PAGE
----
The Design Process (UX / HCI)

What is the design process?

At UC San Diego I had the pleasure of taking a comprehensive studio course in User Experience (UX) and Human Computer Interaction (HCI) under the guidance of industry visionaries Scott Klemmer, Design Lab director Don Norman, and PhD student Robert Gougelet.

As the main instructor, Professor Klemmer was keen on driving home the following point:

Excellence in user experience design can be achieved through a process-driven and iterative approach known as the design process.

The Design Process:

  1. Understand your users’ needs by leveraging empathy
    • Interview several users to understand their goals and wishes
    • Use empathy to dig deep and fully understand the current user experience:
      • What is the user trying to achieve, ultimately?
      • What is the current process used to achieve the end goal?
      • What are the pain points experienced by the user during that process? (Refer to the 10 Heuristics for a deep dive into understanding pain points.)
      • Can I understand why those pain points exist, and what is causing them?
    • Reframe the problem experienced by the user:
      • Tip: “As a user, I need a way to achieve (the end goal) , but (pain point) is obstructing me.”
  2. Generate ideas! Find at least 5 radical ways to meet the user’s needs
    • First, what is the problem that the user is trying to resolve?
    • Create storyboards that describe alternative processes that avoid pain points but still achieve users’ end goals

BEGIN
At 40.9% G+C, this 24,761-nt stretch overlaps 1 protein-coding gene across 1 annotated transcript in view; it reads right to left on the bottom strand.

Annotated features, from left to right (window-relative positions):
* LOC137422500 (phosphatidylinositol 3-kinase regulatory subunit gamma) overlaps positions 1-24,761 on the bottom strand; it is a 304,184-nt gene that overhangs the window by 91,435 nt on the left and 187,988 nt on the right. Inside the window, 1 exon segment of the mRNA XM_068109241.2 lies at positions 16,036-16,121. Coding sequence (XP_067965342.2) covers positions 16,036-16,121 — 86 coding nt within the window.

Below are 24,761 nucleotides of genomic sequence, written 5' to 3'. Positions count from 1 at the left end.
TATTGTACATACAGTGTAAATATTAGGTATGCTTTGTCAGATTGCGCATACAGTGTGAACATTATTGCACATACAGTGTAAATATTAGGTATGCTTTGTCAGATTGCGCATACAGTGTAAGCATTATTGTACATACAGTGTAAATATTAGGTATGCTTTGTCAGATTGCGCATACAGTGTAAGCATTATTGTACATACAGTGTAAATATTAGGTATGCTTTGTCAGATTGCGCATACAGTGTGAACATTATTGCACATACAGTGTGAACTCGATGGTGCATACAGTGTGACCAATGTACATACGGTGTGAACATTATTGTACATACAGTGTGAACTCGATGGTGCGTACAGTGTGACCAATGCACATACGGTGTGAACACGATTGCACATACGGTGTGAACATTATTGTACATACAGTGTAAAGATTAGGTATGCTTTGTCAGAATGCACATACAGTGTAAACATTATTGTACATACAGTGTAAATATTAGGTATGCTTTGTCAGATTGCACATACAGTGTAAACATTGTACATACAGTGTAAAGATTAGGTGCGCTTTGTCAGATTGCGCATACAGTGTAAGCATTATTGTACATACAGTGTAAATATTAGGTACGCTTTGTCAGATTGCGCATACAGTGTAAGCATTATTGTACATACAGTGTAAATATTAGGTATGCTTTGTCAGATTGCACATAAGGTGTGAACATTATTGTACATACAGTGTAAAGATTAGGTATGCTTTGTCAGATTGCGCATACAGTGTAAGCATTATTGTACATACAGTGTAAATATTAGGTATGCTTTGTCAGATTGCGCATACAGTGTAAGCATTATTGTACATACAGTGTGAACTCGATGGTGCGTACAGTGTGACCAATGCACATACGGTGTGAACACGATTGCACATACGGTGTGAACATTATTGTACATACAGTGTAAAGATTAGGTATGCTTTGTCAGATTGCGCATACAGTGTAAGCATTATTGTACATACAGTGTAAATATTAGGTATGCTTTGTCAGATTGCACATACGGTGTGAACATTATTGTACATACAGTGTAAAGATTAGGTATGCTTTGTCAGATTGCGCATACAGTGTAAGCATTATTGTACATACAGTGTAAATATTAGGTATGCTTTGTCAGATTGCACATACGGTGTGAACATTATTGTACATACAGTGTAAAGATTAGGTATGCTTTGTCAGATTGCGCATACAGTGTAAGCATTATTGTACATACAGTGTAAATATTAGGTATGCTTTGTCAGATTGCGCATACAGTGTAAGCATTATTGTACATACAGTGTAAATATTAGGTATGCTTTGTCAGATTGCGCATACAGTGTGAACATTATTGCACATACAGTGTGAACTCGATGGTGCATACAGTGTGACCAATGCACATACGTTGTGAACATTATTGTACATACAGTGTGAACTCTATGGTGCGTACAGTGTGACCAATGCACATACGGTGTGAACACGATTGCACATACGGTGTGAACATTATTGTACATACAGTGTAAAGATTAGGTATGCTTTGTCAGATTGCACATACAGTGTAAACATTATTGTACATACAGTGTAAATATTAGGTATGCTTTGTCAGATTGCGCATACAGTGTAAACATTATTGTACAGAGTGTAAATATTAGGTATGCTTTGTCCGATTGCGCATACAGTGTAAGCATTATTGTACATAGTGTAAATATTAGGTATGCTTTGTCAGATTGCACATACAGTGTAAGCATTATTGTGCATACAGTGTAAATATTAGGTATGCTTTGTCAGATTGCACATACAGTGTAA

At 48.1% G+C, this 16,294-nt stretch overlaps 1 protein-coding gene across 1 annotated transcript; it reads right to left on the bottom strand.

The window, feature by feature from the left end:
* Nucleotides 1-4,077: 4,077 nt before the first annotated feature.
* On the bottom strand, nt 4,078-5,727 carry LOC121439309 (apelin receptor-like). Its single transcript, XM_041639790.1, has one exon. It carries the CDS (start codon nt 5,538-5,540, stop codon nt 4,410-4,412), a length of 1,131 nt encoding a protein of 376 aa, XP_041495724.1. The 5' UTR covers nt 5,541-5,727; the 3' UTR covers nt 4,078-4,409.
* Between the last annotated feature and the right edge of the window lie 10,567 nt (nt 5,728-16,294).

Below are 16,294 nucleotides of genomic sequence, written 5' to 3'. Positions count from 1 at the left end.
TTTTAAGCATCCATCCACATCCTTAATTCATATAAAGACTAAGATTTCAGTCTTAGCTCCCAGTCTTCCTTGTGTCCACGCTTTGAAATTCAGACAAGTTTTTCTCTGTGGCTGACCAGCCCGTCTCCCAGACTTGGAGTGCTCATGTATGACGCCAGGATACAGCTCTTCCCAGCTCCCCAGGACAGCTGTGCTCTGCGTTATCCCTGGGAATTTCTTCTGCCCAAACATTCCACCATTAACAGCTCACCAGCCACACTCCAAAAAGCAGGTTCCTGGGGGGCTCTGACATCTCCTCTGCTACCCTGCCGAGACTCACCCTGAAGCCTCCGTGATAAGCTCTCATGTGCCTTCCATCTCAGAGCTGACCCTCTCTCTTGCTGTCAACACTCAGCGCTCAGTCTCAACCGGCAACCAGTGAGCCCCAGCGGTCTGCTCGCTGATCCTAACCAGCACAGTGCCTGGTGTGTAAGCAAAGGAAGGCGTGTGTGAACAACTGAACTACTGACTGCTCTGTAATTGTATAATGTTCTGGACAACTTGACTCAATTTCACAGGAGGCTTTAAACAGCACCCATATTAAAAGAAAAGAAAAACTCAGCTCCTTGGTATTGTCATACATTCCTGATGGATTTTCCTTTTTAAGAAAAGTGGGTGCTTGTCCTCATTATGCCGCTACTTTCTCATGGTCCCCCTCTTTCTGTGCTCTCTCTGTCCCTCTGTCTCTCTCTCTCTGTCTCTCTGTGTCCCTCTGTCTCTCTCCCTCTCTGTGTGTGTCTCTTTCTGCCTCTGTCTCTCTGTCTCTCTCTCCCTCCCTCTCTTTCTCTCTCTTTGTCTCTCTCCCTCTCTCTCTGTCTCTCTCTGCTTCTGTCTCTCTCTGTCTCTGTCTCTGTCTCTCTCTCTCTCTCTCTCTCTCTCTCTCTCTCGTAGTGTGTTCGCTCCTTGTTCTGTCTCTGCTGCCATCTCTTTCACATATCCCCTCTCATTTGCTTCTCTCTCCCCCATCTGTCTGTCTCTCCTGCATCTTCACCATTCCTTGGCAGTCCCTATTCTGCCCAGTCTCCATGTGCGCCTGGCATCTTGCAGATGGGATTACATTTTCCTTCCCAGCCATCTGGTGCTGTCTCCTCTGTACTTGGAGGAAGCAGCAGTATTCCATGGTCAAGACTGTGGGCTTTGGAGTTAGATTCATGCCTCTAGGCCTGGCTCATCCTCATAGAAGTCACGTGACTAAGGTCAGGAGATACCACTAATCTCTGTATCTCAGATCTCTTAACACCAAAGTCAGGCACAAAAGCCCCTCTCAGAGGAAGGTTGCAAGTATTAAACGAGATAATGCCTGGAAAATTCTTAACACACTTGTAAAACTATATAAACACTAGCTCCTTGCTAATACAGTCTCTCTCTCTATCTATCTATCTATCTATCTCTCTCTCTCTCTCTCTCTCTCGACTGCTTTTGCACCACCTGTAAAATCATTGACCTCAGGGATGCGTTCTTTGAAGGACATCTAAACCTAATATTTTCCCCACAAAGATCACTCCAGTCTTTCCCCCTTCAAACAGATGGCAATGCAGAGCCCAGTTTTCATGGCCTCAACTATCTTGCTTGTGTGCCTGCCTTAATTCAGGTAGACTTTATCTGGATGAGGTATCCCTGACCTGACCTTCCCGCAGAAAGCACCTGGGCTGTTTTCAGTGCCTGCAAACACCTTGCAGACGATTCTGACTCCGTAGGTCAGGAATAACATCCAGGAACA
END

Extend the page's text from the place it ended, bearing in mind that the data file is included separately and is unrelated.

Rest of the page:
• Tip: Be simple! Use a pen and paper to quickly describe the new story in a few sentences and sketch out any accompanying visuals
  3. Create and develop a paper or low fidelity prototype based on a storyboard
    • The emphasis here is on creating the skeleton that captures the core actions and screens of the user experience.
    • Don’t try to create a beautiful, high fidelity prototype. Craigslist is a great example of a successful product which emphasizes functionality and user experience over aesthetics.
    • As you iterate through prototypes, I recommend moving from paper to digital tools like Adobe XD which has a great live demo tool, for example my mockup of Outre, as well as Axure. You can also look at which allows you to create web-apps with a functional backend without any coding.
  4. Share your prototype with users and make observations
    • Sit down with representatives from your target user group and share your prototype with them. Take note when they bounce against the walls, or get lost within your application.
    • Identify pain points with the 10 Heuristics for User Experience, one of the most important tools in the design process. The heuristics lend an extremely powerful framework to clearly identify and rectify pain points in any user experience. (Read about how I apply the 10 Heuristics to life on my Medium).
    • Want to test two versions and see which one has a better user response? Use A/B testing to test at scale for web-based applications
  5. Iterate and make changes on the prototype based on the captured feedback
    • Reflect on your observations during user testing and create a list of changes
    • Make iterative changes to your prototype, documenting your decisions carefully
  6. Test your latest prototype! Repeat #4 and #5 until satisfied
    • The key is to iterate quickly, and make changes incrementally so you can document and isolate pain points in the user experience
    • Don’t be afraid to revisit early storyboards and to backtrack. While you may have put a lot of work into developing a prototype, your testing may demonstrate that you need to scrap some of the work you have done. Don’t get too attached and focus on the user experience 🙂

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